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CEHS Researcher Seeks to Remove Literacy Barriers in Engineering


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Amy WilsonDr. Amy Wilson-Lopez

Much has been said, written and researched about the need for graduates with engineering skills. But what if one of the barriers to engineering education is literacy?

It’s a question Dr. Amy Wilson-Lopez has researched extensively. Now, the Utah State University researcher has received a five-year, $802,000 career award from the National Science Foundation to continue filling gaps in engineering educators’ understanding. Her goal is to find the best ways to help students read, understand and write about engineering concepts.

Wilson-Lopez is an assistant professor in the School of Teacher Education and Leadership, located within the Emma Eccles Jones College of Education and Human Services. She is the author of numerous articles on engineering and literacy, as well as the peer-reviewed book, Reading and Representing Across the Content Areas: A Classroom Guide. Her latest grant will allow her to work with teachers of 12 middle school technical education classes that include youth who are underrepresented in engineering. Funding was also provided to support two graduate students.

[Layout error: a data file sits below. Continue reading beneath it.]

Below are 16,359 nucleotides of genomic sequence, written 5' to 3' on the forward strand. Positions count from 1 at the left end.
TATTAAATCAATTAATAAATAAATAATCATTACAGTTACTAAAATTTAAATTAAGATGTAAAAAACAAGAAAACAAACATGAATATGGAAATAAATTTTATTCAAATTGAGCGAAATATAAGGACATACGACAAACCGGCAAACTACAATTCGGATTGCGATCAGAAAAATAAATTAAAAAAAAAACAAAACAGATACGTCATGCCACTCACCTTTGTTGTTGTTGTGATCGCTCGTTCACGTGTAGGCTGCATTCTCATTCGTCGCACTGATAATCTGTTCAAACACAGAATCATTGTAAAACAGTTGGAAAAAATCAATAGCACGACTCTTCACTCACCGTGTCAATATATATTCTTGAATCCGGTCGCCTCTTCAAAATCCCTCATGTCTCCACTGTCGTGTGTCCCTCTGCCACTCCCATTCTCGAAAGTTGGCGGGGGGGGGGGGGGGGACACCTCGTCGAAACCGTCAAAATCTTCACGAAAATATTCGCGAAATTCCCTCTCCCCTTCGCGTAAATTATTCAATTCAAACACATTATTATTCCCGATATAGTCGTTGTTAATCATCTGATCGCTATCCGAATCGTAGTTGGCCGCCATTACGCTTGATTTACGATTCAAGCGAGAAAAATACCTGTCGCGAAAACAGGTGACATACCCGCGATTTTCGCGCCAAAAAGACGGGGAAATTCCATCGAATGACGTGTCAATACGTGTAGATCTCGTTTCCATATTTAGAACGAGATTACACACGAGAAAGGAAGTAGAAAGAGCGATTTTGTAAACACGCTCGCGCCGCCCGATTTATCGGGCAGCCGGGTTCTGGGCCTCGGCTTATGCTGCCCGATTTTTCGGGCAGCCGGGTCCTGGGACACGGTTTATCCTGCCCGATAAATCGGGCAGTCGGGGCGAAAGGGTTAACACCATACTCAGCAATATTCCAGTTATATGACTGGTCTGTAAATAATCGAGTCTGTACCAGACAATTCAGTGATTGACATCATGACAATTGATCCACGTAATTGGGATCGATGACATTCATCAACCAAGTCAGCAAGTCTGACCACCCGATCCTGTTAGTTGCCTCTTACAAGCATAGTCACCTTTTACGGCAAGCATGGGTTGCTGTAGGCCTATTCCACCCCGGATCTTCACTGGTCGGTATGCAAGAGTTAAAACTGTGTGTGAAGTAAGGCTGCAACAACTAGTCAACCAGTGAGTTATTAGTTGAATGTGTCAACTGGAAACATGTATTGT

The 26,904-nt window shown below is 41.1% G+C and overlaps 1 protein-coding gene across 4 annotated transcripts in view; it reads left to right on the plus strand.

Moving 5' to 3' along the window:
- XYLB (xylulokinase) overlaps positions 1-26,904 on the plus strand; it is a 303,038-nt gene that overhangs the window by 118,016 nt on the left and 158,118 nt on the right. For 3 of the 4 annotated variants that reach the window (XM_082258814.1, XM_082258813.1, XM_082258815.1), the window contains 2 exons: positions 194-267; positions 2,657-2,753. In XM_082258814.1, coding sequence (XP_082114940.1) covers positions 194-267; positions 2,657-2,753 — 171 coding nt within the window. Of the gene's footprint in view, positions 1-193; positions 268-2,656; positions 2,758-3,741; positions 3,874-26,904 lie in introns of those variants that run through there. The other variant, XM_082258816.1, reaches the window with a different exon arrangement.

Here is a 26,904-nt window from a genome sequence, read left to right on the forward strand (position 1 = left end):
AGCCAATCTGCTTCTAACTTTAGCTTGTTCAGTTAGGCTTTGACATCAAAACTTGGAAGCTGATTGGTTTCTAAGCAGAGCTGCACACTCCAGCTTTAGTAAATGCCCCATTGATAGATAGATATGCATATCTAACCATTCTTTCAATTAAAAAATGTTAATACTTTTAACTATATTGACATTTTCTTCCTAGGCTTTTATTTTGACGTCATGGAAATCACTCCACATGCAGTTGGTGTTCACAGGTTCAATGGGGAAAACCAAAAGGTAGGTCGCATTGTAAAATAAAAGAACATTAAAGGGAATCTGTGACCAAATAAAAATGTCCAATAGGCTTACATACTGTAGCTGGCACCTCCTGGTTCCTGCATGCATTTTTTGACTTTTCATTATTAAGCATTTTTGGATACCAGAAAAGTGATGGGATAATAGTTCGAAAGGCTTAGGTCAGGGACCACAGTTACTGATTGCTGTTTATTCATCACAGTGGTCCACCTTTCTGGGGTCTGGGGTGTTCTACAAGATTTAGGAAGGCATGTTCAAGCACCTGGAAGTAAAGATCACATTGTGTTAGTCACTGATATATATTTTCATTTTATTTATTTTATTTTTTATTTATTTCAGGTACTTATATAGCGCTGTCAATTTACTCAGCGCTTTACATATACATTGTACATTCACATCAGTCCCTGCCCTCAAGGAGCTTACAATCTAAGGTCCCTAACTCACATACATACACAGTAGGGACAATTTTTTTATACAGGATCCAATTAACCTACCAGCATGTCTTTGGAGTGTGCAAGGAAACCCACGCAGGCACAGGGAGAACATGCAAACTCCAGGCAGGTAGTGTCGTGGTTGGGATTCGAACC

Engineering has its own language and vocabulary, with terms like lift, drag, force and gravity. Engineers need not only understand these terms, but use them in written arguments in behalf of their designs. “It’s really demoralizing to learn if you’re not understanding,” Wilson-Lopez said. Her project will emphasize comprehension, vocabulary, writing-to-learn and argumentation. 

In addition to working on the words needed in engineering, she will work to help them understand why engineering skills matter. “A lot of youth don’t see how engineering relates to their backgrounds.” What’s more, they may not understand that they can apply engineering concepts to their future careers, even if they don’t choose to be engineers. Many products and processes have been improved when people in the field ask: How can I make this work better?

The students will work with model airplane design in one of the first projects.

“It’s really engaging when they throw a plane and see how far it goes and if it goes straight,” Wilson-Lopez said. “They’ll take the information they read and they’ll apply it immediately to the design… I think that component is very motivating.”


Contact: Amy Wilson-Lopez

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